CCAD board approves hardship policy

The Callaway County Ambulance District’s Board of Directors approved a policy Tuesday night that may help some patients be able to better afford services.

The board voted unanimously to adopt a new patient accounts hardship policy that would enable the district to waive fees or portions of fees if the patients meet financial need requirements.

“We, over the years, have gotten requests on a regular basis from patients asking if we could offer discounts because they were willing to pay, but financially could not afford to pay the full amount,” said Director Charles Anderson, noting he had spoken to officials with other districts at various conferences over the years. “The solution is to develop a hardship policy — that would need to be based on federal poverty guidelines — that would give us guidelines on when we can discount or waive balances.

“We’ve never had (such a policy). It’s just been our practice to not do that, but with things as they are, we are getting these requests more and more frequently.”

The policy Anderson presented to the board during Tuesday night’s meeting included stipulations that decisions to waive balances — which are to be made on a case-by-case basis — must be documented and “based upon uniform, objective criteria.”

Anderson said the waived fees would appear under a new line item in district financial statements, “so we would know how much is being written off on this.”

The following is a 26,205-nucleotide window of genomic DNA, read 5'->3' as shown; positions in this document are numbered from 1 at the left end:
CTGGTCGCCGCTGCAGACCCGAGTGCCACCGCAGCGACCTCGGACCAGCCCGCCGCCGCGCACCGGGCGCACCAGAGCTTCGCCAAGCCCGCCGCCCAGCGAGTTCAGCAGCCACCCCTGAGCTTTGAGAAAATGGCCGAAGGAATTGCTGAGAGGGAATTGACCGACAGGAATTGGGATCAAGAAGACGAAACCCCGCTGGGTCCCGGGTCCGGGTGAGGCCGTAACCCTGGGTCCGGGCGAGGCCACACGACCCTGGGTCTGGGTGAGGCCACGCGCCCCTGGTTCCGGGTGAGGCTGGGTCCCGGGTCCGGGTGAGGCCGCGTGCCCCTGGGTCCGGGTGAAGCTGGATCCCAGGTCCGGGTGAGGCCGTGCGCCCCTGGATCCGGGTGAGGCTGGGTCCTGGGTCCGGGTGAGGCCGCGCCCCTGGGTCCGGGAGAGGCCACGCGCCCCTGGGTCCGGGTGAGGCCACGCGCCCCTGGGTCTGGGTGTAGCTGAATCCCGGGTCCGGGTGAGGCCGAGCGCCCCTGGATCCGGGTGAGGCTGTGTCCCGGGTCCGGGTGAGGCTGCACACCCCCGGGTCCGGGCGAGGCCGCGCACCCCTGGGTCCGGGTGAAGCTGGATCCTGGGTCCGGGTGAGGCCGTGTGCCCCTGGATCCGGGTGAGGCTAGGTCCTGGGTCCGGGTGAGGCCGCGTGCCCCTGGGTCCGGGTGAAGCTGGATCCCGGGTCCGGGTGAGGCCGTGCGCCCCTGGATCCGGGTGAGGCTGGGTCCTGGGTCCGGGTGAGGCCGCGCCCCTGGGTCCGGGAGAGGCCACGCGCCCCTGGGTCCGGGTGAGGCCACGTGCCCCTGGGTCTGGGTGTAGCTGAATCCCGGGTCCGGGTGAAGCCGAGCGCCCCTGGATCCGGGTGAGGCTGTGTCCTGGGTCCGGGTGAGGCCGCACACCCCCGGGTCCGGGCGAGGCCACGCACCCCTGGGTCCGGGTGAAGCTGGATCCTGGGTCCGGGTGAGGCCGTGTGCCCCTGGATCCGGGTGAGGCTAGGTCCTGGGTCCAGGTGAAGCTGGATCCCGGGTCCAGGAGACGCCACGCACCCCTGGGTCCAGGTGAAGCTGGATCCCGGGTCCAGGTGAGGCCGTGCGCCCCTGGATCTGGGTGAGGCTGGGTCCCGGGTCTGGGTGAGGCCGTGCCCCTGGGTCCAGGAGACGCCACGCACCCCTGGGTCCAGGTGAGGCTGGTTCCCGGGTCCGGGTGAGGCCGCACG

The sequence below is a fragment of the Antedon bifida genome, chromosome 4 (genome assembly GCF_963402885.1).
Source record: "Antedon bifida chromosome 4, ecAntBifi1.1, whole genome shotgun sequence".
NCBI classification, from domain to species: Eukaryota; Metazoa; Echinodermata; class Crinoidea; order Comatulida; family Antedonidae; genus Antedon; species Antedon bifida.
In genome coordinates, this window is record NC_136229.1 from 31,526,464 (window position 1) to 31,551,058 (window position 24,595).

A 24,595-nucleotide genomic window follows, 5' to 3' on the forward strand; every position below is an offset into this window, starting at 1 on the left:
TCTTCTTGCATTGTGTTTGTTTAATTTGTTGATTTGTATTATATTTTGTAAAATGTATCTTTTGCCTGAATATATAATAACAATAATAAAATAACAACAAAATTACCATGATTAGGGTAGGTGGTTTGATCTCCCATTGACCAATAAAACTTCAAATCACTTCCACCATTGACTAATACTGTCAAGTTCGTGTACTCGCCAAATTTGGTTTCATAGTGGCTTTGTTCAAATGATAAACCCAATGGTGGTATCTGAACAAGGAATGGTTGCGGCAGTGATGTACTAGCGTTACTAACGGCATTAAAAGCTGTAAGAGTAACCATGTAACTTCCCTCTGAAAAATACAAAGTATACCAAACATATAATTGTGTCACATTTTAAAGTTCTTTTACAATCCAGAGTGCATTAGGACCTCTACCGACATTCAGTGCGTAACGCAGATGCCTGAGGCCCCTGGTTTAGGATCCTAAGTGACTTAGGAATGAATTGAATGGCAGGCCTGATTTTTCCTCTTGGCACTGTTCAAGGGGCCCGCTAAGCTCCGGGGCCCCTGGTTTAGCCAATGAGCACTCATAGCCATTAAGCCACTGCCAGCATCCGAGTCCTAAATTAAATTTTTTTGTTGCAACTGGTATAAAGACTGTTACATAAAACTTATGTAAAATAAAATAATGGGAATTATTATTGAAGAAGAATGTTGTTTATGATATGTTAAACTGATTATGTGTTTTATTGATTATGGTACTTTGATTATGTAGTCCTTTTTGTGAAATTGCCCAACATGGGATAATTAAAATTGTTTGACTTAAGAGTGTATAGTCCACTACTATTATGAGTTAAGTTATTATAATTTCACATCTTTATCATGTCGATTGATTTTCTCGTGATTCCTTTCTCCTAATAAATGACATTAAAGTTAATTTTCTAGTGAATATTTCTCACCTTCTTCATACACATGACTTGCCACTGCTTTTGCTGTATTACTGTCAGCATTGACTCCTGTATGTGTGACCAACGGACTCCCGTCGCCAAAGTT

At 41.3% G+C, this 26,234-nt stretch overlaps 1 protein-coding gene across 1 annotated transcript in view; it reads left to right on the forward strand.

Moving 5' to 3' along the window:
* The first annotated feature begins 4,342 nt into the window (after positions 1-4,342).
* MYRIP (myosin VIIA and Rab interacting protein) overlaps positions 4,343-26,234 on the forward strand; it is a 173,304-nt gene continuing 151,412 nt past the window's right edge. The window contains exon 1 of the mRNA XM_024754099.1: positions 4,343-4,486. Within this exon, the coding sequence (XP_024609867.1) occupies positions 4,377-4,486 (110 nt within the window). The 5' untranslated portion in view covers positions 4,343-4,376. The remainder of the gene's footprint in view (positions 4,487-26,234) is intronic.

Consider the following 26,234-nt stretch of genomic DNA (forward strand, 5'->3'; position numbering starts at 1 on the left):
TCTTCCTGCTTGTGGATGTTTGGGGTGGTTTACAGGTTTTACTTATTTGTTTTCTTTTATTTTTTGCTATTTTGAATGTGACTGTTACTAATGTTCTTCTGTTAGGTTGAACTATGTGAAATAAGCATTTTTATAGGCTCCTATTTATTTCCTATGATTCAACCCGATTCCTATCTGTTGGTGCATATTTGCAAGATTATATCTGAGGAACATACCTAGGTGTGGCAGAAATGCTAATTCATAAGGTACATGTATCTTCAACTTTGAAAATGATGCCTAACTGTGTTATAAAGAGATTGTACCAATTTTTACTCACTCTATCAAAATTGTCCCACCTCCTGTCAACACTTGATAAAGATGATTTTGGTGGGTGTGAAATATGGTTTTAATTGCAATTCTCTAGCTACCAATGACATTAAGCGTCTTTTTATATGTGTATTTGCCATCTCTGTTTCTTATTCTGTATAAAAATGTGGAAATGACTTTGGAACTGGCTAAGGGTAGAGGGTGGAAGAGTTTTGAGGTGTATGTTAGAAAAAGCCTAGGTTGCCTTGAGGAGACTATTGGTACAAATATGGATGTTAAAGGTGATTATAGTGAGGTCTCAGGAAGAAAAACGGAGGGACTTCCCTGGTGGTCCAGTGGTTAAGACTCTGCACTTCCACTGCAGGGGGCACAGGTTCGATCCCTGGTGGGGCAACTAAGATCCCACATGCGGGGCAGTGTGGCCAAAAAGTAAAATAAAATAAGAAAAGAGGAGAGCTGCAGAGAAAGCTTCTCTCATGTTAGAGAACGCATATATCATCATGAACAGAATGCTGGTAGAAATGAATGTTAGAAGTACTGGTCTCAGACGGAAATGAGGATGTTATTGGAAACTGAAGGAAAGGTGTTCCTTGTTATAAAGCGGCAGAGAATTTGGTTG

Patients requesting such a waiver will receive a financial worksheet outlining income and expenses to help in determining the need for assistance. According to the policy, criteria to be considered in reviewing those worksheets includes U.S. Census Bureau poverty guidelines, reasonableness and prudent measurement and allowable cash flow.

Georgia Ladlie, board president, pointed out that this new policy may be a way to make at least some collection on accounts that currently never get paid.

“If a patient doesn’t have the money to pay their full bill, there are no outside resources. They typically just don’t pay it and then it gets turned over to the collection agency and we never see anything from it,” Anderson agreed.

Ladlie added, “At least with this in place we would have a policy to go by and to help fish out people trying to take advantage.”

“We also need to remember that even if they don’t pay, they’re paying through the sales tax,” Ladlie said as she continued to list reasons why she liked the idea of having a hardship policy.

The board unanimously approved the policy.

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